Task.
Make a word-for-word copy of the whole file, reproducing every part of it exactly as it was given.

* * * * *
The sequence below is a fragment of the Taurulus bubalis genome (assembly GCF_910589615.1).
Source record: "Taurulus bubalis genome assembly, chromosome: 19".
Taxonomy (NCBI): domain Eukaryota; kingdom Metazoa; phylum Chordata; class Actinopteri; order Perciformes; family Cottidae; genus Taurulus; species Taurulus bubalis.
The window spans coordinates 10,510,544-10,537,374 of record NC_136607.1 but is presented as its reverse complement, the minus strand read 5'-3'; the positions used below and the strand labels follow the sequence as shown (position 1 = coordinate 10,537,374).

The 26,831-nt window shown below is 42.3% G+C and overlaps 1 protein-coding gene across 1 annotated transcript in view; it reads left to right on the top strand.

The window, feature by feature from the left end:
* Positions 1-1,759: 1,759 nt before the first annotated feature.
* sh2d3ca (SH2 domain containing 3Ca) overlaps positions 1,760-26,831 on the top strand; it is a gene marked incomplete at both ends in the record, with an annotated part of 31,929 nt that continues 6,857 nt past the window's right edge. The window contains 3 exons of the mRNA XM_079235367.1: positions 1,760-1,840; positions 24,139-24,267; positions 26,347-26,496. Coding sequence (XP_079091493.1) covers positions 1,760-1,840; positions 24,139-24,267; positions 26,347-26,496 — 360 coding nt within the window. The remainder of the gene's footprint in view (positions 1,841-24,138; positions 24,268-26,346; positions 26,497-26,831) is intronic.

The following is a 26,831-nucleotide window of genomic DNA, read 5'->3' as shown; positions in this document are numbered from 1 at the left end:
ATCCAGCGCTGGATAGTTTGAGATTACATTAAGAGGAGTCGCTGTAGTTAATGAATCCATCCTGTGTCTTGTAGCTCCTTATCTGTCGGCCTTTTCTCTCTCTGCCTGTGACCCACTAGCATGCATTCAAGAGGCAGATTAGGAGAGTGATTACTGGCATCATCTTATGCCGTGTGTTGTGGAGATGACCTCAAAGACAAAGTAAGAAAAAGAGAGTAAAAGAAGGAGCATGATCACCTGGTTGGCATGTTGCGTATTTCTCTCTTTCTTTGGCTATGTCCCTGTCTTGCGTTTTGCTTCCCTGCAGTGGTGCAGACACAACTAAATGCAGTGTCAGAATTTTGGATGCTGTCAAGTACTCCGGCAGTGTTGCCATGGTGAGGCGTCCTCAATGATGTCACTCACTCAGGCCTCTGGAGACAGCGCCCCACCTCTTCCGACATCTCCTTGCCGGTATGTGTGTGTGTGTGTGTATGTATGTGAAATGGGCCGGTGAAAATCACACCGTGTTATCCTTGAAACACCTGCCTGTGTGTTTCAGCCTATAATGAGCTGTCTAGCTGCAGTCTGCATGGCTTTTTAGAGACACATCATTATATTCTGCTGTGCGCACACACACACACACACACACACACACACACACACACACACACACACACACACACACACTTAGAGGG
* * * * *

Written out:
The sequence below is a fragment of the Taurulus bubalis genome (assembly GCF_910589615.1).
Source record: "Taurulus bubalis genome assembly, chromosome: 19".
Taxonomy (NCBI): domain Eukaryota; kingdom Metazoa; phylum Chordata; class Actinopteri; order Perciformes; family Cottidae; genus Taurulus; species Taurulus bubalis.
The window spans coordinates 10,510,544-10,537,374 of record NC_136607.1 but is presented as its reverse complement, the minus strand read 5'-3'; the positions used below and the strand labels follow the sequence as shown (position 1 = coordinate 10,537,374).

The 26,831-nt window shown below is 42.3% G+C and overlaps 1 protein-coding gene across 1 annotated transcript in view; it reads left to right on the top strand.

The window, feature by feature from the left end:
* Positions 1-1,759: 1,759 nt before the first annotated feature.
* sh2d3ca (SH2 domain containing 3Ca) overlaps positions 1,760-26,831 on the top strand; it is a gene marked incomplete at both ends in the record, with an annotated part of 31,929 nt that continues 6,857 nt past the window's right edge. The window contains 3 exons of the mRNA XM_079235367.1: positions 1,760-1,840; positions 24,139-24,267; positions 26,347-26,496. Coding sequence (XP_079091493.1) covers positions 1,760-1,840; positions 24,139-24,267; positions 26,347-26,496 — 360 coding nt within the window. The remainder of the gene's footprint in view (positions 1,841-24,138; positions 24,268-26,346; positions 26,497-26,831) is intronic.

The following is a 26,831-nucleotide window of genomic DNA, read 5'->3' as shown; positions in this document are numbered from 1 at the left end:
ATCCAGCGCTGGATAGTTTGAGATTACATTAAGAGGAGTCGCTGTAGTTAATGAATCCATCCTGTGTCTTGTAGCTCCTTATCTGTCGGCCTTTTCTCTCTCTGCCTGTGACCCACTAGCATGCATTCAAGAGGCAGATTAGGAGAGTGATTACTGGCATCATCTTATGCCGTGTGTTGTGGAGATGACCTCAAAGACAAAGTAAGAAAAAGAGAGTAAAAGAAGGAGCATGATCACCTGGTTGGCATGTTGCGTATTTCTCTCTTTCTTTGGCTATGTCCCTGTCTTGCGTTTTGCTTCCCTGCAGTGGTGCAGACACAACTAAATGCAGTGTCAGAATTTTGGATGCTGTCAAGTACTCCGGCAGTGTTGCCATGGTGAGGCGTCCTCAATGATGTCACTCACTCAGGCCTCTGGAGACAGCGCCCCACCTCTTCCGACATCTCCTTGCCGGTATGTGTGTGTGTGTGTGTATGTATGTGAAATGGGCCGGTGAAAATCACACCGTGTTATCCTTGAAACACCTGCCTGTGTGTTTCAGCCTATAATGAGCTGTCTAGCTGCAGTCTGCATGGCTTTTTAGAGACACATCATTATATTCTGCTGTGCGCACACACACACACACACACACACACACACACACACACACACACACACACACACACACACTTAGAGGG